What is the Difference Between Advocates Lawyers and Judges?

The difference between advocates and judges is the amount of experience a lawyer has. In South Africa, advocates are appointed by the President on the basis of merit, skill, and experience. While advocates are not necessarily judges, they are often appointed by the President if they have a demonstrated ability to win a case. In some cases, judges may appoint advocates. In general, lawyers with at least ten years of experience are appointed by the President.

Lawyers advise clients on all matters of law and may also argue a case in court. Judges preside over courts of law and must be impartial, rendering a fair decision based on a thorough knowledge of the law. Judges may also share duties with juries, but the latter are more often the decision maker. If you have any questions about the differences between advocates lawyers and judges, feel free to ask us.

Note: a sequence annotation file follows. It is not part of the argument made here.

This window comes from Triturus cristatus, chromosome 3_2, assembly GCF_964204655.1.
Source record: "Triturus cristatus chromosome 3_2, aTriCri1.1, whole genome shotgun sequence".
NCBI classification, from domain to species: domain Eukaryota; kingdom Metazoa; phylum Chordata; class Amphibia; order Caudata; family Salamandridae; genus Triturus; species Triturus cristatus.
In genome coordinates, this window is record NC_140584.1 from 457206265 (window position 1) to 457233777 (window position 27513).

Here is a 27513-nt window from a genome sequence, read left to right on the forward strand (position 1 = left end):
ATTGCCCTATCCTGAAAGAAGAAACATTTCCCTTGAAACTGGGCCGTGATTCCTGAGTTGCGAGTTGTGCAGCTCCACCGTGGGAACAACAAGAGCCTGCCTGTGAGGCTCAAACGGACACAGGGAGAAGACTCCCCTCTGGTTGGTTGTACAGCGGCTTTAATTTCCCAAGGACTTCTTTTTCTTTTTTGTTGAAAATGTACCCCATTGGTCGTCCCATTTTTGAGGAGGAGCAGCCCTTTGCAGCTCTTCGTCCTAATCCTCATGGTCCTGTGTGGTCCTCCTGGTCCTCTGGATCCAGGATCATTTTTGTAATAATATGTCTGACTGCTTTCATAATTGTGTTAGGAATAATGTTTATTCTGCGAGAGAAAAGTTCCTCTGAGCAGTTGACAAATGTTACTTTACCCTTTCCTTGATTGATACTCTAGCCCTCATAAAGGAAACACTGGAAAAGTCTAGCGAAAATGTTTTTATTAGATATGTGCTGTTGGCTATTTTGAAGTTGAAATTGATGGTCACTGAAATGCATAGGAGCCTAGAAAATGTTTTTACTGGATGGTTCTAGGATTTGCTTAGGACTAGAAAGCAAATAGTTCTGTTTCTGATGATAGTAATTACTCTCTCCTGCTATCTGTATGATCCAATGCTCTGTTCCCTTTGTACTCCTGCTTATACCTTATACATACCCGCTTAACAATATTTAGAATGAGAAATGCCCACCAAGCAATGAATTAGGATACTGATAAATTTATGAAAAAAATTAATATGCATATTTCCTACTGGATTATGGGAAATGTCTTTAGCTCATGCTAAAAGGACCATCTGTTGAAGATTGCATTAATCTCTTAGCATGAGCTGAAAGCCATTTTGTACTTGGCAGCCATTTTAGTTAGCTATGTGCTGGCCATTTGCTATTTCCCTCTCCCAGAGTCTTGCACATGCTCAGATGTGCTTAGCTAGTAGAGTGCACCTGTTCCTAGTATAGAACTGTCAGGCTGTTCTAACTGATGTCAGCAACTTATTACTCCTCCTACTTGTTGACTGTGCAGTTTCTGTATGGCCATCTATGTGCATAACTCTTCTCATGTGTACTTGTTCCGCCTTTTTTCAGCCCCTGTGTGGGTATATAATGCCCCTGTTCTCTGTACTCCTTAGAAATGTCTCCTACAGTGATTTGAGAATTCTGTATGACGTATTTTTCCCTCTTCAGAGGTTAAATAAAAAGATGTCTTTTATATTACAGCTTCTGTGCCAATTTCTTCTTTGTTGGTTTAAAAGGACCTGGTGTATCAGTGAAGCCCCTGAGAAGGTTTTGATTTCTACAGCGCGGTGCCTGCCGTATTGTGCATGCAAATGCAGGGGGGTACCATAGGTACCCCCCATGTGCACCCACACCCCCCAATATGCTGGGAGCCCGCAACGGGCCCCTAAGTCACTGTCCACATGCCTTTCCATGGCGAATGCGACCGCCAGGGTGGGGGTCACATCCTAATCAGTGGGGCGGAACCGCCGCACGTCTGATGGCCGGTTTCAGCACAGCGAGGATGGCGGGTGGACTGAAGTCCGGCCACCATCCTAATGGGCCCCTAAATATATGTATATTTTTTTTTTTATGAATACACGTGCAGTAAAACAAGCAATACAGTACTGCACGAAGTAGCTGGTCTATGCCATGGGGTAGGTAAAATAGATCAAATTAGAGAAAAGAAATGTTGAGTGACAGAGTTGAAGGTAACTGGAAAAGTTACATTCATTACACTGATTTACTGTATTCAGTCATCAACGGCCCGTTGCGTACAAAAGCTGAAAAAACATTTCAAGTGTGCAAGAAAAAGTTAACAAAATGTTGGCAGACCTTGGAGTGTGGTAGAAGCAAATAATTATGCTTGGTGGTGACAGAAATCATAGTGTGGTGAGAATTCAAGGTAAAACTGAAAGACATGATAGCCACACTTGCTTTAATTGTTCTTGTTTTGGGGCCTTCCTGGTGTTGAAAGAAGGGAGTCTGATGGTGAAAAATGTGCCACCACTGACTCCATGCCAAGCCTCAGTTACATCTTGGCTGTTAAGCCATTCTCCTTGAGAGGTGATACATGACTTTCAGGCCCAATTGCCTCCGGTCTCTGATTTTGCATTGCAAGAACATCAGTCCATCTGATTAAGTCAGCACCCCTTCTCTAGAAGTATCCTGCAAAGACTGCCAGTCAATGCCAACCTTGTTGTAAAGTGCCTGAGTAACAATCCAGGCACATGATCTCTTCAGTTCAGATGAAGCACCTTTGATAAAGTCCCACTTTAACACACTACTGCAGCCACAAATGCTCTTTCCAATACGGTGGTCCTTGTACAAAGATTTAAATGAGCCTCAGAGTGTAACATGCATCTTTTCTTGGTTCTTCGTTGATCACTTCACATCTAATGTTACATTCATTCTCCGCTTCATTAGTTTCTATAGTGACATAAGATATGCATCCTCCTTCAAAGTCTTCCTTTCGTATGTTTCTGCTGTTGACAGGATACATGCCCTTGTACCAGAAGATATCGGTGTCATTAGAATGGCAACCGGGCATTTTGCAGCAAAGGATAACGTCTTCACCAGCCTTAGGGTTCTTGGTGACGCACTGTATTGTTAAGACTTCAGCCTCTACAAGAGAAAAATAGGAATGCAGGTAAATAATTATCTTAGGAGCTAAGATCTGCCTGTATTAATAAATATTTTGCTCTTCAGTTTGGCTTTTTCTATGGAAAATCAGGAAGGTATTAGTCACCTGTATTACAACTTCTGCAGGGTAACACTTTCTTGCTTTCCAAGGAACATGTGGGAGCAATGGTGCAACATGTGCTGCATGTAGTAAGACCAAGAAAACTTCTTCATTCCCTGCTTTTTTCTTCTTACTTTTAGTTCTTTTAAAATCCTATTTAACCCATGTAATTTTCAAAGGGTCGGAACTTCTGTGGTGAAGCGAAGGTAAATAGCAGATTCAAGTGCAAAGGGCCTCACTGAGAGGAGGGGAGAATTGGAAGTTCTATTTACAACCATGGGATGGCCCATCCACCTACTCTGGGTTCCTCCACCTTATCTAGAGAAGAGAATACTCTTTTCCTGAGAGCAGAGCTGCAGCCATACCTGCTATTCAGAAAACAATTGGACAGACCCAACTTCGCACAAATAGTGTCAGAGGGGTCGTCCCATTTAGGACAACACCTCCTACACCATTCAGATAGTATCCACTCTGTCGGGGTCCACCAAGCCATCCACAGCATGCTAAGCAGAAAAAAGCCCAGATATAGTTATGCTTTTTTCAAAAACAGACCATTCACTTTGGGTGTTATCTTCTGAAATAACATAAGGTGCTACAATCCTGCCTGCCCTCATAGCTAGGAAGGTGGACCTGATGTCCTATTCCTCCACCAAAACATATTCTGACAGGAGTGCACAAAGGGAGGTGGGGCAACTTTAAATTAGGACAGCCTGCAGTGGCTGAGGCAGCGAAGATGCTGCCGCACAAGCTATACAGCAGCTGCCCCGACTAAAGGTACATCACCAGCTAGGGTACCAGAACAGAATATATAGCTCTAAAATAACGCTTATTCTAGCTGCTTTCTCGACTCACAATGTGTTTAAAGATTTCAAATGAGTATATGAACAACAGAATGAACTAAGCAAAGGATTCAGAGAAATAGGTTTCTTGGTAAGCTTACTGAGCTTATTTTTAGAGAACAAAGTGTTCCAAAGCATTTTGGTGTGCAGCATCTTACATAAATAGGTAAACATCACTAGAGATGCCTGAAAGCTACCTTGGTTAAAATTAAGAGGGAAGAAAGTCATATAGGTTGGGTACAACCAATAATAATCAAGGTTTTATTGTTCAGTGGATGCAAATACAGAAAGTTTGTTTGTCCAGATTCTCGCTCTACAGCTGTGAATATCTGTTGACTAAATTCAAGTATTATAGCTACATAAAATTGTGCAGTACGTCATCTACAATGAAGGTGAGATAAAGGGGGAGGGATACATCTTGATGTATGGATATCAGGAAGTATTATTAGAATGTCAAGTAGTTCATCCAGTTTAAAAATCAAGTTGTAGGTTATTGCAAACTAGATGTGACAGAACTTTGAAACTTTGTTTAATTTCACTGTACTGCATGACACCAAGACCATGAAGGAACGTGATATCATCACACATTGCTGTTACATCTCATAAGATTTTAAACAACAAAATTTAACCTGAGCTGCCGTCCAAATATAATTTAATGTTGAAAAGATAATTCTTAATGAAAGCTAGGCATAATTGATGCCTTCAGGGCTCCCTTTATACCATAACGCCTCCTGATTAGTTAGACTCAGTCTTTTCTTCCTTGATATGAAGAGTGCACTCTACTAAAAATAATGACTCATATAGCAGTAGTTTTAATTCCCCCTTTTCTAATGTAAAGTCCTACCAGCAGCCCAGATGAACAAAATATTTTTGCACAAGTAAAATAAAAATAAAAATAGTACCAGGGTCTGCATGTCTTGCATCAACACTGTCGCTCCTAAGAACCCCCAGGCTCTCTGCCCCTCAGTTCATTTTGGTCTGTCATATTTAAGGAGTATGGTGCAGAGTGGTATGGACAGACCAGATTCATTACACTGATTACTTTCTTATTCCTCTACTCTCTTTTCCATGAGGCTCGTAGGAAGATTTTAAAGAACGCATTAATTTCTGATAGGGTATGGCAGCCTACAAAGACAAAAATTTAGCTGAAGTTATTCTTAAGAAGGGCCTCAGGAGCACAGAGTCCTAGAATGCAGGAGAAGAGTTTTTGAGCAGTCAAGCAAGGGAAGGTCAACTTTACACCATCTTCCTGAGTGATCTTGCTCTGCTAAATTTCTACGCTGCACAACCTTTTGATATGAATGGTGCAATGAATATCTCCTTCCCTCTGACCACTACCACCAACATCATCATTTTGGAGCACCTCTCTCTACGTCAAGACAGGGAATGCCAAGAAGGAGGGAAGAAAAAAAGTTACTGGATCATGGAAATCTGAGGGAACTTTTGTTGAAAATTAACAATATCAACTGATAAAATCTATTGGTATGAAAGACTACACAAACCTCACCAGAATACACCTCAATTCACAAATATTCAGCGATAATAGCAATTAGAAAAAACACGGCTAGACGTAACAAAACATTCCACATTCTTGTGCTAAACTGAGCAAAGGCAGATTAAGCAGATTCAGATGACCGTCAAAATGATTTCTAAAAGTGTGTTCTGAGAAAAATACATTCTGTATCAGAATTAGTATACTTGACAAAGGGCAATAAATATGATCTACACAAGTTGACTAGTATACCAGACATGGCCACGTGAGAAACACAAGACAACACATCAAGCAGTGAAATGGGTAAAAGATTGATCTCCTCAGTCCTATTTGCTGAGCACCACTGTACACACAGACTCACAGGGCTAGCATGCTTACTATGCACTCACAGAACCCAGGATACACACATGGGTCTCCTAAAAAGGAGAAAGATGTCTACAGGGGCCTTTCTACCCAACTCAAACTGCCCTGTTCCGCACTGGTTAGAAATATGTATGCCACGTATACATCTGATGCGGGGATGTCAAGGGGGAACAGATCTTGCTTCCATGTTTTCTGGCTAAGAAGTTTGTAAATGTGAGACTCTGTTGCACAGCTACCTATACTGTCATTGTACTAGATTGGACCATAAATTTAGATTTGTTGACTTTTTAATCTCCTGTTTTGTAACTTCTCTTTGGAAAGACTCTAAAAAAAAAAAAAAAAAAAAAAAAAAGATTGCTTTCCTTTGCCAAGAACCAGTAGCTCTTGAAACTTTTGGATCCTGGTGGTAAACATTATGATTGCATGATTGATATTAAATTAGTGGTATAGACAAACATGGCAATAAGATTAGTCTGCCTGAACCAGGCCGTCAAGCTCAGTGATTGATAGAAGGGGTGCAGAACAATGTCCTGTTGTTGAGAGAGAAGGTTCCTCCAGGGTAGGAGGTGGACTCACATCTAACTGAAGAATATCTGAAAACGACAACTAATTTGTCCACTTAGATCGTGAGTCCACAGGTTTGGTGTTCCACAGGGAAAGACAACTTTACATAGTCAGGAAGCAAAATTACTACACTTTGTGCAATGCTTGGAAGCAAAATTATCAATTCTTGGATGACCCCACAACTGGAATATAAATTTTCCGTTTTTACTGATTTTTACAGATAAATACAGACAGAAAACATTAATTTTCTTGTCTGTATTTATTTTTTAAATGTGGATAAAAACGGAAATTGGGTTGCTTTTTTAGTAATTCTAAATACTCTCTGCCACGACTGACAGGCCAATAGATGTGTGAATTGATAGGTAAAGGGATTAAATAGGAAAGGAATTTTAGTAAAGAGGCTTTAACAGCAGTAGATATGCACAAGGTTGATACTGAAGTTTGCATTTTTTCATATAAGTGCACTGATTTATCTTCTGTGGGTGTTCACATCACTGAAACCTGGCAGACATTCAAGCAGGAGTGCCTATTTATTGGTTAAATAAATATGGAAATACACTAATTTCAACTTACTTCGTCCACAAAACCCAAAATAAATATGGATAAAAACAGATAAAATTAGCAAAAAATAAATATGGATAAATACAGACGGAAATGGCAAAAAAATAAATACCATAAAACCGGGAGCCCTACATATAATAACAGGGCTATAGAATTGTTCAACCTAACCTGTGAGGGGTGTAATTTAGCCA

To practice law before the Supreme Court, an advocate must pass the Supreme Court’s Advocate on Record Examination. Advocates are referred to as “advocates” in Scotland and Northern Ireland. An advocate must possess a law degree (a Bachelor of Laws or LL.B.) and have completed a legal practice course, equivalent to being called to the bar. Alternatively, an advocate may be a solicitor or barrister.

What is the difference between advocates lawyers and judges and their roles in the courts? As lawyers, advocates are granted right of audience in the courts of the Isle of Man. Their role involves advising and representing clients on legal matters pertaining to the law. They may advise clients on civil or criminal cases, regulatory matters, property transactions, and business law. An advocate is formally known as an “advocate” and wears a gown and stiff collar.

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